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The late U.S. Supreme Court Justice Potter Stewart once said that he couldn’t define pornography but “knew it when he saw it”. Lots of folks believe the same principle applies to medical malpractice. They think that every bad treatment outcome means the doctor, hospital or other health care provider made an error and should be held responsible.

In reality, however, regardless of the jurisdiction in which the alleged error occurred, to make out a viable claim of medical malpractice an injured patient (or his survivors) must prove four essential elements by a preponderance of the evidence presented (that is, the weight of the evidence is >50% in favor). State laws and court rules related to malpractice claims vary widely, but boiled down to its essential elements a successful medical malpractice claim must always answer “yes” to four questions:

  • Did the provider have a duty to be competent in treating the patient?
  • If so, did the provider fail to observe that duty?
  • If so, did the breach of duty cause the patient’s injuries?
  • Finally, did the patient in fact suffer a serious injury?

Let’s look at each of these essential elements in more detail:

Duty of Care

This element is pretty straightforward: a health care provider (this includes not only doctors but also nurses, physician assistants, hospitals, chiropractors, etc.) owes every patient a duty of care. This sounds simple: the provider must observe established standards when providing treatment. In fact, establishing what the standard of care is for a particular treatment typically requires expert testimony from another practitioner in the same specialty (and yes, general or family practice is a specialty).


Although in some egregious cases a health care provider may commit a deliberate breach of care, nearly all claims involve unintentional acts (that is, mistakes). If the treatment falls below the relevant standard of care, the provider is said to have been negligent. As such, not every mistake constitutes negligence.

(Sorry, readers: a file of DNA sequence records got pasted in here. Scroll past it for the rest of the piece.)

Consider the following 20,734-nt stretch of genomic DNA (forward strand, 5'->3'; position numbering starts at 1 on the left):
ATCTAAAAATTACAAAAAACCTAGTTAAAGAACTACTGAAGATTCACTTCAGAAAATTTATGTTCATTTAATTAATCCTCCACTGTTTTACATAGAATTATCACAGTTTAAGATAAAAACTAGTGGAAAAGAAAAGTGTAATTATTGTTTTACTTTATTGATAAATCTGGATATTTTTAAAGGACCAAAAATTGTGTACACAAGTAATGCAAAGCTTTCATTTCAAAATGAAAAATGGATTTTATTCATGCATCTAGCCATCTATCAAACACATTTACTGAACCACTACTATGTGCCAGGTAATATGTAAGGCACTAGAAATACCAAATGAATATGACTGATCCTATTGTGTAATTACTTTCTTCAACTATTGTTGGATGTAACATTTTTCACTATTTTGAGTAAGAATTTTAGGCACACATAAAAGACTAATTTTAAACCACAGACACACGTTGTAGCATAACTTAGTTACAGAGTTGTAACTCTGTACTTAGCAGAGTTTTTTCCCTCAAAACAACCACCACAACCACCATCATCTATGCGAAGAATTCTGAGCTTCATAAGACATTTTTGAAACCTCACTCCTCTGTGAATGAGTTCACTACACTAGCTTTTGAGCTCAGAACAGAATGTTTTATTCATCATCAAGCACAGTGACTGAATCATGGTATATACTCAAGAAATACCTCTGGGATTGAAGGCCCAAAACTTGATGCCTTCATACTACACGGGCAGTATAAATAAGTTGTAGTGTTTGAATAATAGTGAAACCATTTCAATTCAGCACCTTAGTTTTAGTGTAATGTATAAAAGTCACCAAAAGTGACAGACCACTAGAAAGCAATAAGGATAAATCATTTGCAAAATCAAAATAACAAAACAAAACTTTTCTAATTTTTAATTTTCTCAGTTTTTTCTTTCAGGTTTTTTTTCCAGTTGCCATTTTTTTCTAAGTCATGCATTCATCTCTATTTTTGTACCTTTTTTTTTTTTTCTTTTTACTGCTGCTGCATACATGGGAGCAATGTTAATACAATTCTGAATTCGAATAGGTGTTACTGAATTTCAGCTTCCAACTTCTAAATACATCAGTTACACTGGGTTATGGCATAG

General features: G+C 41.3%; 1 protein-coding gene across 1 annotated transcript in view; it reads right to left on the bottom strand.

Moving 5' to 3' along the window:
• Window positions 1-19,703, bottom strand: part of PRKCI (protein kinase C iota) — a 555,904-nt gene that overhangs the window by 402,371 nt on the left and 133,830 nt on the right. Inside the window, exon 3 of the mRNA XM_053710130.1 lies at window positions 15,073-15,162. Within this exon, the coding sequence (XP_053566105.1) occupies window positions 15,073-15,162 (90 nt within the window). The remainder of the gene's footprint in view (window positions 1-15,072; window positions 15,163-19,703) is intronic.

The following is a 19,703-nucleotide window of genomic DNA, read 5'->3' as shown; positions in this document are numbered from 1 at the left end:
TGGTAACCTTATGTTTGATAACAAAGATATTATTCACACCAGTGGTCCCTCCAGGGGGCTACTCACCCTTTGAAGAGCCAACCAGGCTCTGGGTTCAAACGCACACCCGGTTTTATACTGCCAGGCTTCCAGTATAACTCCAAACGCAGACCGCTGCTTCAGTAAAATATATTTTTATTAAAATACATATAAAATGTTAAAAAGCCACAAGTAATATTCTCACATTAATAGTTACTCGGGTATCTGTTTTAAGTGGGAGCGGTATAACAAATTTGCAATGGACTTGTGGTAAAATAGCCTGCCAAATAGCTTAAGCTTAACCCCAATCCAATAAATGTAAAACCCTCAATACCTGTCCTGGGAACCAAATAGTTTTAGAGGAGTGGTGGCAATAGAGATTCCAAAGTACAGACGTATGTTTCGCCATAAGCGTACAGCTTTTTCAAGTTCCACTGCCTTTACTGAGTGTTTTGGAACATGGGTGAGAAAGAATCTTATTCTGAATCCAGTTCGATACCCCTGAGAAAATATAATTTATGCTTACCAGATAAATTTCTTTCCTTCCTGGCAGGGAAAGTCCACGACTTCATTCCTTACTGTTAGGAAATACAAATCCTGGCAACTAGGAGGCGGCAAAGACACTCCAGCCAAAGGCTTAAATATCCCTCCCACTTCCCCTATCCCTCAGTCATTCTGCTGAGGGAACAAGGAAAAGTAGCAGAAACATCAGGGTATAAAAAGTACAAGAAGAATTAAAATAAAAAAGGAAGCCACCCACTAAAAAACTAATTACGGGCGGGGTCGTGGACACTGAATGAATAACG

As a means of deterring malpractice suits considered frivolous, Pennsylvania law requires the patient secure an expert opinion that the defendant provider was indeed negligent before filing suit.


The third element of a medical malpractice claim is one of cause and effect; was the provider’s negligence a direct cause of the patient’s injuries? If so, the cause is said to be “proximate”. Errors that aggravate an existing condition may also allow the patient to recover damages if the other three elements are satisfied. However, a mistake that doesn’t cause any injury is a “no harm = no foul” situation, even if the provider was in fact negligent.

Serious Injury

The final element of a medical malpractice claim is injury – did the patient suffer serious physical harm? Obviously, a suit by a deceased patient’s survivors qualifies, but in non-fatal cases the harm must be actual and provable through medical records and expert testimony. Generally, there are three types of damages that a patient injured by a provider’s negligence may seek:

  • Economic Damages. Sometimes called “special” damages, these are provable out-of-pocket monetary losses, such as lost wages, uninsured medical bills or the cost of necessary household help.
  • Non-Economic Damages. These (also known as “general” damages) are non-monetary in nature. Pain and suffering or a spouse’s loss of companionship and help (called “loss of consortium”) are examples.
  • Punitive Damages. In rare cases in which the provider’s conduct falls far below the relevant standard of care, a jury may award these damages. As the name suggests, they are intended to punish the provider, but they also deter misconduct by others in the future.

The elements of a medical malpractice lawsuit are easy to define.  But determining whether a given set of circumstances meets the elements for a medical malpractice lawsuit requires a detailed investigation.  If you question whether you or somebody close to you was seriously injured by medical negligence, let an experienced medical malpractice law firm like Lupetin & Unatin find out if you have a case. We invite you to contact us for a free case evaluation.

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